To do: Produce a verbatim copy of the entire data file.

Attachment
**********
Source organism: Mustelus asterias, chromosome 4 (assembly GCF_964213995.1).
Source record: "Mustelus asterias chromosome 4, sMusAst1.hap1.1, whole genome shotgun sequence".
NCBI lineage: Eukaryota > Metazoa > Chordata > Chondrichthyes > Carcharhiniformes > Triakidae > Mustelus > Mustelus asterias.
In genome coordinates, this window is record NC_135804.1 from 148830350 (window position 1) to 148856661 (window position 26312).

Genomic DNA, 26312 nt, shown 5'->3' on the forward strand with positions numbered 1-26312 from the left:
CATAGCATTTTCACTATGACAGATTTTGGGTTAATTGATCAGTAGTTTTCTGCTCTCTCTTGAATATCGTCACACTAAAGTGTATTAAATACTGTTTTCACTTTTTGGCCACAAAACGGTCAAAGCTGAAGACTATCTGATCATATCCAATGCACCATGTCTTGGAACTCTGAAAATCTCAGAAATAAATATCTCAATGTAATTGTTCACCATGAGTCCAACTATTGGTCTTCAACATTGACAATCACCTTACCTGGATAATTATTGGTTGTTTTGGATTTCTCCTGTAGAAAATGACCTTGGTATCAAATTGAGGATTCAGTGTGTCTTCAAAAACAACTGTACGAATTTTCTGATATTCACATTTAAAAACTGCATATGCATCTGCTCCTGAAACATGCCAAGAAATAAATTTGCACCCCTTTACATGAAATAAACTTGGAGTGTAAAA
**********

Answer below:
Source organism: Mustelus asterias, chromosome 4 (assembly GCF_964213995.1).
Source record: "Mustelus asterias chromosome 4, sMusAst1.hap1.1, whole genome shotgun sequence".
NCBI lineage: Eukaryota > Metazoa > Chordata > Chondrichthyes > Carcharhiniformes > Triakidae > Mustelus > Mustelus asterias.
In genome coordinates, this window is record NC_135804.1 from 148830350 (window position 1) to 148856661 (window position 26312).

Genomic DNA, 26312 nt, shown 5'->3' on the forward strand with positions numbered 1-26312 from the left:
CATAGCATTTTCACTATGACAGATTTTGGGTTAATTGATCAGTAGTTTTCTGCTCTCTCTTGAATATCGTCACACTAAAGTGTATTAAATACTGTTTTCACTTTTTGGCCACAAAACGGTCAAAGCTGAAGACTATCTGATCATATCCAATGCACCATGTCTTGGAACTCTGAAAATCTCAGAAATAAATATCTCAATGTAATTGTTCACCATGAGTCCAACTATTGGTCTTCAACATTGACAATCACCTTACCTGGATAATTATTGGTTGTTTTGGATTTCTCCTGTAGAAAATGACCTTGGTATCAAATTGAGGATTCAGTGTGTCTTCAAAAACAACTGTACGAATTTTCTGATATTCACATTTAAAAACTGCATATGCATCTGCTCCTGAAACATGCCAAGAAATAAATTTGCACCCCTTTACATGAAATAAACTTGGAGTGTAAAA